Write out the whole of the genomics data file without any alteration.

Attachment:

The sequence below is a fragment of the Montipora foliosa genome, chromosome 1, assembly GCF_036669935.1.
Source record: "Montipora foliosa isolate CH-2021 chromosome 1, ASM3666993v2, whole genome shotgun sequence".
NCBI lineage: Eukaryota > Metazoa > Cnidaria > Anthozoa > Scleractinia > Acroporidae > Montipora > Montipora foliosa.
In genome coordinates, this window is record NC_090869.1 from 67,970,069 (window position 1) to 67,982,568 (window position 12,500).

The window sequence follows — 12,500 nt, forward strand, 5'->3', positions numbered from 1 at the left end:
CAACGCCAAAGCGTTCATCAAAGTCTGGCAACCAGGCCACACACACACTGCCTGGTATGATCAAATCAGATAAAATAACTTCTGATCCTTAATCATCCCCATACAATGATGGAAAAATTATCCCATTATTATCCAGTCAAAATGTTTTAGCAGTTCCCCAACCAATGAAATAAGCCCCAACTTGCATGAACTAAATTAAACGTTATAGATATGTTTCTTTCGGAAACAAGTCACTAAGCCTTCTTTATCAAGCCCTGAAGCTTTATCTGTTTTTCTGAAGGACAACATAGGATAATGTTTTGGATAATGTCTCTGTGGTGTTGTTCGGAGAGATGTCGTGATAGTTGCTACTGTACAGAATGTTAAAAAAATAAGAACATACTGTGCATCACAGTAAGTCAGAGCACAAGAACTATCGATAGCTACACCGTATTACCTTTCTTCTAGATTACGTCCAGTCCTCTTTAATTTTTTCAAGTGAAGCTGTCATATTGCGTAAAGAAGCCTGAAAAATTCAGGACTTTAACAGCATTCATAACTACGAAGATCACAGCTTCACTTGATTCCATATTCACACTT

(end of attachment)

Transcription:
The sequence below is a fragment of the Montipora foliosa genome, chromosome 1, assembly GCF_036669935.1.
Source record: "Montipora foliosa isolate CH-2021 chromosome 1, ASM3666993v2, whole genome shotgun sequence".
NCBI lineage: Eukaryota > Metazoa > Cnidaria > Anthozoa > Scleractinia > Acroporidae > Montipora > Montipora foliosa.
In genome coordinates, this window is record NC_090869.1 from 67,970,069 (window position 1) to 67,982,568 (window position 12,500).

The window sequence follows — 12,500 nt, forward strand, 5'->3', positions numbered from 1 at the left end:
CAACGCCAAAGCGTTCATCAAAGTCTGGCAACCAGGCCACACACACACTGCCTGGTATGATCAAATCAGATAAAATAACTTCTGATCCTTAATCATCCCCATACAATGATGGAAAAATTATCCCATTATTATCCAGTCAAAATGTTTTAGCAGTTCCCCAACCAATGAAATAAGCCCCAACTTGCATGAACTAAATTAAACGTTATAGATATGTTTCTTTCGGAAACAAGTCACTAAGCCTTCTTTATCAAGCCCTGAAGCTTTATCTGTTTTTCTGAAGGACAACATAGGATAATGTTTTGGATAATGTCTCTGTGGTGTTGTTCGGAGAGATGTCGTGATAGTTGCTACTGTACAGAATGTTAAAAAAATAAGAACATACTGTGCATCACAGTAAGTCAGAGCACAAGAACTATCGATAGCTACACCGTATTACCTTTCTTCTAGATTACGTCCAGTCCTCTTTAATTTTTTCAAGTGAAGCTGTCATATTGCGTAAAGAAGCCTGAAAAATTCAGGACTTTAACAGCATTCATAACTACGAAGATCACAGCTTCACTTGATTCCATATTCACACTT